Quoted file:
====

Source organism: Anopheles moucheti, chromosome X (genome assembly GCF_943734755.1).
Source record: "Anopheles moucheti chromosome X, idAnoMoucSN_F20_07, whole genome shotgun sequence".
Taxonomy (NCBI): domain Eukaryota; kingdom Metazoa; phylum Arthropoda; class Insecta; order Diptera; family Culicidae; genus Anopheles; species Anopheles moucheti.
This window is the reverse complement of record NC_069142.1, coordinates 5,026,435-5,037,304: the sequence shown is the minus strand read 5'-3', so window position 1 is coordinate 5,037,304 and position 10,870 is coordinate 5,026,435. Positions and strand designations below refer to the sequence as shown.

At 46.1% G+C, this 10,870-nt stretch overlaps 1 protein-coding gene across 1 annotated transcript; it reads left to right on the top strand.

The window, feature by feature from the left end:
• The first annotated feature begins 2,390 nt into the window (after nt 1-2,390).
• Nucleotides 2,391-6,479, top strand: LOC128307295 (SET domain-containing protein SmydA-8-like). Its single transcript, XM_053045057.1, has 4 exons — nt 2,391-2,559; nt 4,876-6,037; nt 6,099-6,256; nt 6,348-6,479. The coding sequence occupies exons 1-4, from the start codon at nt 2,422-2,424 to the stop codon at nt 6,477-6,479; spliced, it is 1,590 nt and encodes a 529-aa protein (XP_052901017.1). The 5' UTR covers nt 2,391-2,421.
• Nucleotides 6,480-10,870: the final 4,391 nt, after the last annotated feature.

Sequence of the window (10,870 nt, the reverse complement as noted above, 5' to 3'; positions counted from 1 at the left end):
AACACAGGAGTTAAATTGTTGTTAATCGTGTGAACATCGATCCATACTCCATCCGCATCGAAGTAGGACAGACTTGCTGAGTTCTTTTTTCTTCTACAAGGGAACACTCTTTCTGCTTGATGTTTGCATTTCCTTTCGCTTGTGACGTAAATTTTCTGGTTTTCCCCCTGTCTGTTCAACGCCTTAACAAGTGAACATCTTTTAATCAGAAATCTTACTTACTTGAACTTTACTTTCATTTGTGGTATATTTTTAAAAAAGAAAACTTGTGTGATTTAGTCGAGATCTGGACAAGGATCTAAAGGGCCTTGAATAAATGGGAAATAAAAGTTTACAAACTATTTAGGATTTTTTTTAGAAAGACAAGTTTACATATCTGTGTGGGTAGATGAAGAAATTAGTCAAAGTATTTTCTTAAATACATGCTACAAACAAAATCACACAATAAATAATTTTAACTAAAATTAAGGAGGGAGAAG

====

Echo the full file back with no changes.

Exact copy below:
Source organism: Anopheles moucheti, chromosome X (genome assembly GCF_943734755.1).
Source record: "Anopheles moucheti chromosome X, idAnoMoucSN_F20_07, whole genome shotgun sequence".
Taxonomy (NCBI): domain Eukaryota; kingdom Metazoa; phylum Arthropoda; class Insecta; order Diptera; family Culicidae; genus Anopheles; species Anopheles moucheti.
This window is the reverse complement of record NC_069142.1, coordinates 5,026,435-5,037,304: the sequence shown is the minus strand read 5'-3', so window position 1 is coordinate 5,037,304 and position 10,870 is coordinate 5,026,435. Positions and strand designations below refer to the sequence as shown.

At 46.1% G+C, this 10,870-nt stretch overlaps 1 protein-coding gene across 1 annotated transcript; it reads left to right on the top strand.

The window, feature by feature from the left end:
• The first annotated feature begins 2,390 nt into the window (after nt 1-2,390).
• Nucleotides 2,391-6,479, top strand: LOC128307295 (SET domain-containing protein SmydA-8-like). Its single transcript, XM_053045057.1, has 4 exons — nt 2,391-2,559; nt 4,876-6,037; nt 6,099-6,256; nt 6,348-6,479. The coding sequence occupies exons 1-4, from the start codon at nt 2,422-2,424 to the stop codon at nt 6,477-6,479; spliced, it is 1,590 nt and encodes a 529-aa protein (XP_052901017.1). The 5' UTR covers nt 2,391-2,421.
• Nucleotides 6,480-10,870: the final 4,391 nt, after the last annotated feature.

Sequence of the window (10,870 nt, the reverse complement as noted above, 5' to 3'; positions counted from 1 at the left end):
AACACAGGAGTTAAATTGTTGTTAATCGTGTGAACATCGATCCATACTCCATCCGCATCGAAGTAGGACAGACTTGCTGAGTTCTTTTTTCTTCTACAAGGGAACACTCTTTCTGCTTGATGTTTGCATTTCCTTTCGCTTGTGACGTAAATTTTCTGGTTTTCCCCCTGTCTGTTCAACGCCTTAACAAGTGAACATCTTTTAATCAGAAATCTTACTTACTTGAACTTTACTTTCATTTGTGGTATATTTTTAAAAAAGAAAACTTGTGTGATTTAGTCGAGATCTGGACAAGGATCTAAAGGGCCTTGAATAAATGGGAAATAAAAGTTTACAAACTATTTAGGATTTTTTTTAGAAAGACAAGTTTACATATCTGTGTGGGTAGATGAAGAAATTAGTCAAAGTATTTTCTTAAATACATGCTACAAACAAAATCACACAATAAATAATTTTAACTAAAATTAAGGAGGGAGAAG